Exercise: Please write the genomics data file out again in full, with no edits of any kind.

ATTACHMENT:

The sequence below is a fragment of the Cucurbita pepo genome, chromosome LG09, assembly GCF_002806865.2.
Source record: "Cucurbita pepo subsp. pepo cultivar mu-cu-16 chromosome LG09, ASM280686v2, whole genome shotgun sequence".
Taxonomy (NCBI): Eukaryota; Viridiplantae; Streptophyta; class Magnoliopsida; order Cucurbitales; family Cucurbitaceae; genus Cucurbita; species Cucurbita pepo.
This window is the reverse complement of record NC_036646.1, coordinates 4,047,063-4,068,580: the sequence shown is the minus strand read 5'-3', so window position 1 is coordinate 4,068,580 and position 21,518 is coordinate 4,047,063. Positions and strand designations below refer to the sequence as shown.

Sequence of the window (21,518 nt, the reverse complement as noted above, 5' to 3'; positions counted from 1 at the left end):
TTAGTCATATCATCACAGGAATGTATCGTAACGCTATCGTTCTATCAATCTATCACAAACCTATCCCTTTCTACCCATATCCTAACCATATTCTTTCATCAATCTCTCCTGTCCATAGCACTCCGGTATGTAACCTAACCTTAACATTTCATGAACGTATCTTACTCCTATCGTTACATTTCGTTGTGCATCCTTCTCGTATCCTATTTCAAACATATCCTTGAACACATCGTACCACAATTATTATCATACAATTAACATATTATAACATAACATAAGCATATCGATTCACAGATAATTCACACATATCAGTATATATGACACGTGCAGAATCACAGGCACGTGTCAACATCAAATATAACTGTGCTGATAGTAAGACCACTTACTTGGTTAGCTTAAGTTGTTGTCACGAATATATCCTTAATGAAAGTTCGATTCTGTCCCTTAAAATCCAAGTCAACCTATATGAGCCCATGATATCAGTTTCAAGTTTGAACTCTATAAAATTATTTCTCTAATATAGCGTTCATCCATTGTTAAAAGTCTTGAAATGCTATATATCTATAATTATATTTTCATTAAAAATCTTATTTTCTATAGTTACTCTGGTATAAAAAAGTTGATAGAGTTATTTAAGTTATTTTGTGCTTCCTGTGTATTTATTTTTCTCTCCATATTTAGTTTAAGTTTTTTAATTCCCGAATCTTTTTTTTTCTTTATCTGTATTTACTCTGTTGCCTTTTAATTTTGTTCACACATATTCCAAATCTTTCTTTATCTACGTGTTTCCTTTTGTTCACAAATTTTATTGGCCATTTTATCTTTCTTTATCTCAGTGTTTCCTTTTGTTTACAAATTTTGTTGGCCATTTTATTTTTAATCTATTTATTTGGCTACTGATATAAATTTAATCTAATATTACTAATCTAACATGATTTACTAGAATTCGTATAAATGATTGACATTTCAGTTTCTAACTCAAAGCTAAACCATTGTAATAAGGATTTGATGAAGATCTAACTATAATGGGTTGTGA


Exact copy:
The sequence below is a fragment of the Cucurbita pepo genome, chromosome LG09, assembly GCF_002806865.2.
Source record: "Cucurbita pepo subsp. pepo cultivar mu-cu-16 chromosome LG09, ASM280686v2, whole genome shotgun sequence".
Taxonomy (NCBI): Eukaryota; Viridiplantae; Streptophyta; class Magnoliopsida; order Cucurbitales; family Cucurbitaceae; genus Cucurbita; species Cucurbita pepo.
This window is the reverse complement of record NC_036646.1, coordinates 4,047,063-4,068,580: the sequence shown is the minus strand read 5'-3', so window position 1 is coordinate 4,068,580 and position 21,518 is coordinate 4,047,063. Positions and strand designations below refer to the sequence as shown.

Sequence of the window (21,518 nt, the reverse complement as noted above, 5' to 3'; positions counted from 1 at the left end):
TTAGTCATATCATCACAGGAATGTATCGTAACGCTATCGTTCTATCAATCTATCACAAACCTATCCCTTTCTACCCATATCCTAACCATATTCTTTCATCAATCTCTCCTGTCCATAGCACTCCGGTATGTAACCTAACCTTAACATTTCATGAACGTATCTTACTCCTATCGTTACATTTCGTTGTGCATCCTTCTCGTATCCTATTTCAAACATATCCTTGAACACATCGTACCACAATTATTATCATACAATTAACATATTATAACATAACATAAGCATATCGATTCACAGATAATTCACACATATCAGTATATATGACACGTGCAGAATCACAGGCACGTGTCAACATCAAATATAACTGTGCTGATAGTAAGACCACTTACTTGGTTAGCTTAAGTTGTTGTCACGAATATATCCTTAATGAAAGTTCGATTCTGTCCCTTAAAATCCAAGTCAACCTATATGAGCCCATGATATCAGTTTCAAGTTTGAACTCTATAAAATTATTTCTCTAATATAGCGTTCATCCATTGTTAAAAGTCTTGAAATGCTATATATCTATAATTATATTTTCATTAAAAATCTTATTTTCTATAGTTACTCTGGTATAAAAAAGTTGATAGAGTTATTTAAGTTATTTTGTGCTTCCTGTGTATTTATTTTTCTCTCCATATTTAGTTTAAGTTTTTTAATTCCCGAATCTTTTTTTTTCTTTATCTGTATTTACTCTGTTGCCTTTTAATTTTGTTCACACATATTCCAAATCTTTCTTTATCTACGTGTTTCCTTTTGTTCACAAATTTTATTGGCCATTTTATCTTTCTTTATCTCAGTGTTTCCTTTTGTTTACAAATTTTGTTGGCCATTTTATTTTTAATCTATTTATTTGGCTACTGATATAAATTTAATCTAATATTACTAATCTAACATGATTTACTAGAATTCGTATAAATGATTGACATTTCAGTTTCTAACTCAAAGCTAAACCATTGTAATAAGGATTTGATGAAGATCTAACTATAATGGGTTGTGA